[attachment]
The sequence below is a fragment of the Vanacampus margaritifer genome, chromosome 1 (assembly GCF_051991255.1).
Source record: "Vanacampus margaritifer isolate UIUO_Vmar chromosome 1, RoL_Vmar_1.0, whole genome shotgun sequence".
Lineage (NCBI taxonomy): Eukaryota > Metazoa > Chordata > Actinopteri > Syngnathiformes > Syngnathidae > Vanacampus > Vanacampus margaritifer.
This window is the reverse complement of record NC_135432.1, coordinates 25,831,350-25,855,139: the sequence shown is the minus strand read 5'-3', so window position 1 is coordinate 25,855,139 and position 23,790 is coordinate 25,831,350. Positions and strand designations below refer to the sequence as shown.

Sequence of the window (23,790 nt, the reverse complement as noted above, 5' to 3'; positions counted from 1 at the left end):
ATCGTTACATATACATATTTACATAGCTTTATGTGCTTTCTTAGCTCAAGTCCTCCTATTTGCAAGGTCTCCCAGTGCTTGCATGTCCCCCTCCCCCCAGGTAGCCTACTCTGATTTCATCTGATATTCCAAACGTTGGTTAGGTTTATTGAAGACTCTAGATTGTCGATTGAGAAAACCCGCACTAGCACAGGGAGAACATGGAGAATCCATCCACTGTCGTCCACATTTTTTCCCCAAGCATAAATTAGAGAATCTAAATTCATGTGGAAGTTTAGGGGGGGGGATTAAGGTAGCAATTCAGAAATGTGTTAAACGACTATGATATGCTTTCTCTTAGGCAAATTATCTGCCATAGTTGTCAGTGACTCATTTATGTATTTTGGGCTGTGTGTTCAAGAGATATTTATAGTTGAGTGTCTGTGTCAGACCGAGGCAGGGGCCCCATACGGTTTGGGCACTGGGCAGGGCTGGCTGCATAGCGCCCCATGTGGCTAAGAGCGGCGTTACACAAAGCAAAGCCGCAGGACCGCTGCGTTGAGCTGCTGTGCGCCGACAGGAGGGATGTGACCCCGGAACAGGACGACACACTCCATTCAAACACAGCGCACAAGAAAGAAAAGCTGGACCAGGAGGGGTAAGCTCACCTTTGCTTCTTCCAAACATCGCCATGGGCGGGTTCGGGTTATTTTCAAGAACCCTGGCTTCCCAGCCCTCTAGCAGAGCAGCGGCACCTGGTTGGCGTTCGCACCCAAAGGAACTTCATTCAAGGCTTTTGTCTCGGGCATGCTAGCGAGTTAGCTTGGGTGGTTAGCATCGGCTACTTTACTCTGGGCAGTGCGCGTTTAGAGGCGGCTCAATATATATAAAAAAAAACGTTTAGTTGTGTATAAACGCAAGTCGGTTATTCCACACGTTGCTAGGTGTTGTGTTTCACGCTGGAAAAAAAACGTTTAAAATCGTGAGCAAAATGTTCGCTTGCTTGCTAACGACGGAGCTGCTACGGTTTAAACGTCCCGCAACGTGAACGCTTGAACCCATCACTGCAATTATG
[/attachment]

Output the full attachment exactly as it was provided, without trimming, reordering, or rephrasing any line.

The sequence below is a fragment of the Vanacampus margaritifer genome, chromosome 1 (assembly GCF_051991255.1).
Source record: "Vanacampus margaritifer isolate UIUO_Vmar chromosome 1, RoL_Vmar_1.0, whole genome shotgun sequence".
Lineage (NCBI taxonomy): Eukaryota > Metazoa > Chordata > Actinopteri > Syngnathiformes > Syngnathidae > Vanacampus > Vanacampus margaritifer.
This window is the reverse complement of record NC_135432.1, coordinates 25,831,350-25,855,139: the sequence shown is the minus strand read 5'-3', so window position 1 is coordinate 25,855,139 and position 23,790 is coordinate 25,831,350. Positions and strand designations below refer to the sequence as shown.

Sequence of the window (23,790 nt, the reverse complement as noted above, 5' to 3'; positions counted from 1 at the left end):
ATCGTTACATATACATATTTACATAGCTTTATGTGCTTTCTTAGCTCAAGTCCTCCTATTTGCAAGGTCTCCCAGTGCTTGCATGTCCCCCTCCCCCCAGGTAGCCTACTCTGATTTCATCTGATATTCCAAACGTTGGTTAGGTTTATTGAAGACTCTAGATTGTCGATTGAGAAAACCCGCACTAGCACAGGGAGAACATGGAGAATCCATCCACTGTCGTCCACATTTTTTCCCCAAGCATAAATTAGAGAATCTAAATTCATGTGGAAGTTTAGGGGGGGGGATTAAGGTAGCAATTCAGAAATGTGTTAAACGACTATGATATGCTTTCTCTTAGGCAAATTATCTGCCATAGTTGTCAGTGACTCATTTATGTATTTTGGGCTGTGTGTTCAAGAGATATTTATAGTTGAGTGTCTGTGTCAGACCGAGGCAGGGGCCCCATACGGTTTGGGCACTGGGCAGGGCTGGCTGCATAGCGCCCCATGTGGCTAAGAGCGGCGTTACACAAAGCAAAGCCGCAGGACCGCTGCGTTGAGCTGCTGTGCGCCGACAGGAGGGATGTGACCCCGGAACAGGACGACACACTCCATTCAAACACAGCGCACAAGAAAGAAAAGCTGGACCAGGAGGGGTAAGCTCACCTTTGCTTCTTCCAAACATCGCCATGGGCGGGTTCGGGTTATTTTCAAGAACCCTGGCTTCCCAGCCCTCTAGCAGAGCAGCGGCACCTGGTTGGCGTTCGCACCCAAAGGAACTTCATTCAAGGCTTTTGTCTCGGGCATGCTAGCGAGTTAGCTTGGGTGGTTAGCATCGGCTACTTTACTCTGGGCAGTGCGCGTTTAGAGGCGGCTCAATATATATAAAAAAAAACGTTTAGTTGTGTATAAACGCAAGTCGGTTATTCCACACGTTGCTAGGTGTTGTGTTTCACGCTGGAAAAAAAACGTTTAAAATCGTGAGCAAAATGTTCGCTTGCTTGCTAACGACGGAGCTGCTACGGTTTAAACGTCCCGCAACGTGAACGCTTGAACCCATCACTGCAATTATG